Perhaps it’s no coincidence that Groundhog Day is soon upon us, because after reading recently of an “effort by an informal group of about two dozen concerned Jews … who believe the community is in crisis and doesn’t know it,” I looked at my calendar to confirm that it is indeed 2014, and not 2004 or 1994. I’m quite sure that in those years too, we would find the same article in the same newspaper, perhaps even by the same editor, as if trapped in a Bill Murrayesque reliving of the same day over and over again.
What’s changed? Almost everyone named as part of this group seeking to promote in-marriage — Bayme, Wertheimer, Cohen, Barack Fishman, Ukeles, Rosenblatt — has been in positions of Jewish communal leadership for decades, in most cases the exact same positions.
Which means that for decades, these folks have been at the helm of a ship that they’ve scraped against the iceberg of American society — trends of religious pluralism, increasing secularism, growing intermarriage, full acceptance of Jews and even philo-Semitism, all trends none of them have successfully countered in any measurable way, or even necessarily wanted to. And yet every few years, usually after another study shows just how many fellow passengers have fled their ship, they once again inform us of how to best rearrange the deck chairs.
And who’s to blame for this alleged communal crisis? Those actually steering the ship? Of course not. It’s all those damn passengers who fled.
Let’s be clear that this group does not seek to save “the Jews.” The Pew Research Center survey that sparked their new/old crisis found more Jews in America today than at any time in our history. No, it is a very specific kind of Jewish community they seek to rescue, the ethnic one you’re born into from two Ashkenazi parents, preferably in Brooklyn in the 1950s. Why can’t we have more Jews like that?
What seems to get lost in academic conversations about what Jews should or shouldn’t do is that admonitions are of little help in the lives of actual people. Eight years ago I shared a stage with Steve Bayme of the American Jewish Committee in a conversation about intermarriage and Jewish continuity moderated by Gary Rosenblatt of The Jewish Week. In his write-up of that event, Rosenblatt explained, “The most poignant aspect … was the tone of the questions from the large and attentive audience,” focused “less on the communal and sociological ramifications” than on seeking advice for real situations in their lives. “I realized that many were here for their own private reasons looking for answers it may have been impossible to give them.”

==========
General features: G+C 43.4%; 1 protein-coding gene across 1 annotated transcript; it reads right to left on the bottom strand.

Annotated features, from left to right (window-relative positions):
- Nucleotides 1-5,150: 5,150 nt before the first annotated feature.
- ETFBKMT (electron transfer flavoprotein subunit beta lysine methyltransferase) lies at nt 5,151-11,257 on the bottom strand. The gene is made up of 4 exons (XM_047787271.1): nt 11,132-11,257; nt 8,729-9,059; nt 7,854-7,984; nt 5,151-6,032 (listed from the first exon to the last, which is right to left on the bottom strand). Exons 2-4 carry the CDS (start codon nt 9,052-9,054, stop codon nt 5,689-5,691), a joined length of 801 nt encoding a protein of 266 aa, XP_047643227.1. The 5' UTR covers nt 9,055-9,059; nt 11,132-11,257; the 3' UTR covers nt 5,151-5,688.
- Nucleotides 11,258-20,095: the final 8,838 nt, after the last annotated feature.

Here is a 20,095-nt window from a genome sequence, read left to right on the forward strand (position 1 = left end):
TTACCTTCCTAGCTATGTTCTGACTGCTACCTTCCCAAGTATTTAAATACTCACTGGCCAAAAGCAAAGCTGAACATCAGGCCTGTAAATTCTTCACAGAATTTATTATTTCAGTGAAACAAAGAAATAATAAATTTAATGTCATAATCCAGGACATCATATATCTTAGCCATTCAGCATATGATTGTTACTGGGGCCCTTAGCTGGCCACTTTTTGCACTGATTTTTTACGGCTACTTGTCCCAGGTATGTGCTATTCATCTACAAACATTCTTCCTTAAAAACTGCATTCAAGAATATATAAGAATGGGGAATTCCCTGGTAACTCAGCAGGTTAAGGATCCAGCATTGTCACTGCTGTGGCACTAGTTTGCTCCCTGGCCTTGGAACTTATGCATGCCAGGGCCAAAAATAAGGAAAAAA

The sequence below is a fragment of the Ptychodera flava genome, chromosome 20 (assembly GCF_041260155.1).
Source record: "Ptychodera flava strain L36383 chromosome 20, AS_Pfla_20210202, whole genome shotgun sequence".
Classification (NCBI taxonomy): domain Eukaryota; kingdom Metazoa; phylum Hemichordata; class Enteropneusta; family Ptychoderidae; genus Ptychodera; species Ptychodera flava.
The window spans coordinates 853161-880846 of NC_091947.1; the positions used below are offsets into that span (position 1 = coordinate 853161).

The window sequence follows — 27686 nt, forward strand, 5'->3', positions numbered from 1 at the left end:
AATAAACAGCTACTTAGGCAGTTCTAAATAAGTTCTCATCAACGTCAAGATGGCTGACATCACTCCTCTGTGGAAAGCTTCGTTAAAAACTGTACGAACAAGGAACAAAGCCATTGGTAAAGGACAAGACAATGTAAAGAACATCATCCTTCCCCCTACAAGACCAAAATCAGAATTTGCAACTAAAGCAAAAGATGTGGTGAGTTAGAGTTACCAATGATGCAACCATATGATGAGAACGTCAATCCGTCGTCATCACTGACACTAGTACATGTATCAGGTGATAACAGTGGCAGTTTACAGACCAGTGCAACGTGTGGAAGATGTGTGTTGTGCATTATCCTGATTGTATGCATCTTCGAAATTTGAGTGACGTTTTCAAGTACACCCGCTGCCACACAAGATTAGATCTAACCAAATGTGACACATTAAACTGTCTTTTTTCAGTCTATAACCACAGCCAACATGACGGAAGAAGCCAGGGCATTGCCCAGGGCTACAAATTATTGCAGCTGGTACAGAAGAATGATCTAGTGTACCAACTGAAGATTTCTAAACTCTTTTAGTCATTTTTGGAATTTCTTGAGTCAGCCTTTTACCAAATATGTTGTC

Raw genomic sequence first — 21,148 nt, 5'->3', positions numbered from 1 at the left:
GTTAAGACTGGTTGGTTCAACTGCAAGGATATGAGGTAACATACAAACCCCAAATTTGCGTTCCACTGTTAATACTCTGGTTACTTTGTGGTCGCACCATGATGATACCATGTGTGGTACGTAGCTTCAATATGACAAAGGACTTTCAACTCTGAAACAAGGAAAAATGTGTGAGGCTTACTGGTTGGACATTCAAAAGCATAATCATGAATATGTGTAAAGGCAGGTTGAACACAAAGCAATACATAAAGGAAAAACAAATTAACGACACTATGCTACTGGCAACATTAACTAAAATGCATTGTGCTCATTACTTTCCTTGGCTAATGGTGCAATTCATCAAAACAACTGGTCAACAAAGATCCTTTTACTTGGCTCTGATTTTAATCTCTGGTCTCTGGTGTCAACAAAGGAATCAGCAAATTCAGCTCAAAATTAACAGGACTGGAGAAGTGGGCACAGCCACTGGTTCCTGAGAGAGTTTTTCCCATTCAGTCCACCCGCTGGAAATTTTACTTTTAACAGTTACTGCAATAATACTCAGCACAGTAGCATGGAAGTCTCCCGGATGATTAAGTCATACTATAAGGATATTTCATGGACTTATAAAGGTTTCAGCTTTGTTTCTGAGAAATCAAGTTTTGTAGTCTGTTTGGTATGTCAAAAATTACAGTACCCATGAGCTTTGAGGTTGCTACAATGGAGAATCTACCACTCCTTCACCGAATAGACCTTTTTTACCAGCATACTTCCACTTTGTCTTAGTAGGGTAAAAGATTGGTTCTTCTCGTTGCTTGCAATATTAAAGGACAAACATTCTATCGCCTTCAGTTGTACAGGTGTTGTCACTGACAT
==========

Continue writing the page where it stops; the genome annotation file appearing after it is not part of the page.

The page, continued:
But those were not impossible answers to give them, and large segments of the organized Jewish community have actually been providing those answers for years. I’ve been honored to work on a wide variety of initiatives that engage people in organized Jewish life, in ways that directly address their interests and needs. For example, our Grandparents Circle, to help Jewish grandparents share their religious and cultural identity with grandchildren being raised in interfaith homes, has since spread to 125 communities across the U.S. and Canada and touched the lives of thousands of intermarried families.